Vitamin A-rich foods such as butterfat, egg yolks, liver and other organ meats, seafood, and fish liver oils are essential. Vitamin A stimulates the secretion of gastric juices needed for protein digestion. The body cannot utilize protein, minerals, and water-soluble vitamins without vitamin A from animal sources. It is challenging to convert carotenes from plants into vitamin A, making vegetable sources of ‘vitamin A’ in carotene form not an ideal source of this vital Vitamin D rich foods are needed for calcium absorption. Vitamin E rich foods are essential for tissue repair and healing. Increased ingestion of polyunsaturated oils requires a more significant amount of vitamin E in the diet. Again, foods like; butterfat, eggs, liver, organ meats, marine oils, seafood, nuts, seeds, and even some legumes (adequately prepared and tolerated).


Minerals are sorely lacking in the modern-day diet and are quickly depleted further by stress. Lack of hydrochloric acid in the stomach (which we will cover more in the Heal Your Gut course) makes it difficult for us to obtain enough minerals. Lack of mineral-rich water is another modern-day problem. The best sources of minerals in our diet come from mineral-rich water, nutrient-dense foods, herbal teas, bone broth, and quality sea salt.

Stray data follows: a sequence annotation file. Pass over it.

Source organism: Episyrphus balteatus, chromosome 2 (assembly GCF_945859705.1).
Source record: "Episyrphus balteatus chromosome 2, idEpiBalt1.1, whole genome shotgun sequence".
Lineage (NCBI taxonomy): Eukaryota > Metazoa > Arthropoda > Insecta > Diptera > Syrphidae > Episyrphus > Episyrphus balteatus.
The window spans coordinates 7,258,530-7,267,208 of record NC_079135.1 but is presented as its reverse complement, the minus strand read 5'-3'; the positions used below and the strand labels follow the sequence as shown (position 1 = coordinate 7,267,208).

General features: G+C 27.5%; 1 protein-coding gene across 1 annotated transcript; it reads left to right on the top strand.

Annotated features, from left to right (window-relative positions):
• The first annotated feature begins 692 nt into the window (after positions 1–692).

Even small amounts of clay are traditional practices that can get more minerals into the diet and help bind toxic materials and move them out of the body.


Enzymes in food include proteases for digesting proteins, lipases for digesting fats, amylases for digesting carbohydrates. Enzymes in our saliva (from acceptable chewing practices) and our food also help with digestion immensely. Raw foods and fermented foods are the best sources of food enzymes. Enzymes are deactivated above 118 for wet-heat temp and 150 for dry heat temps. If we cannot tolerate raw foods initially when healing the gut, we must supplement. Enzyme-rich foods include raw fruits and vegetables, soaked and dehydrated nuts/seeds, raw dairy or cultured dairy products, natural meats, such as; sushi/sashimi, raw oysters, beef tartare, raw honey. If you do poorly on natural foods, you will want to utilize enzyme-rich condiments with your cooked foods diet (and supplement). Homemade mayonnaise, raw apple cider vinegar, raw cheeses are some excellent choices. I tried to consume something raw or fermented at every meal if possible.


Fats are also very healing and nourishing, so long as you do not have severe gallbladder issues. People with digestive disorders, other than gallbladder, should tolerate lubricants quite well. Fats provide us with vitamins A, D, E, and K, omega 3s, and more. These nutrients are critical to healing. I recommend reading up more on the use of fats in cooking in this article: Fats Safer Options for Your Frying Pan and Your Health. Then ditch the harmful oils in your home, swap them for good fats, and included good fats at every meal.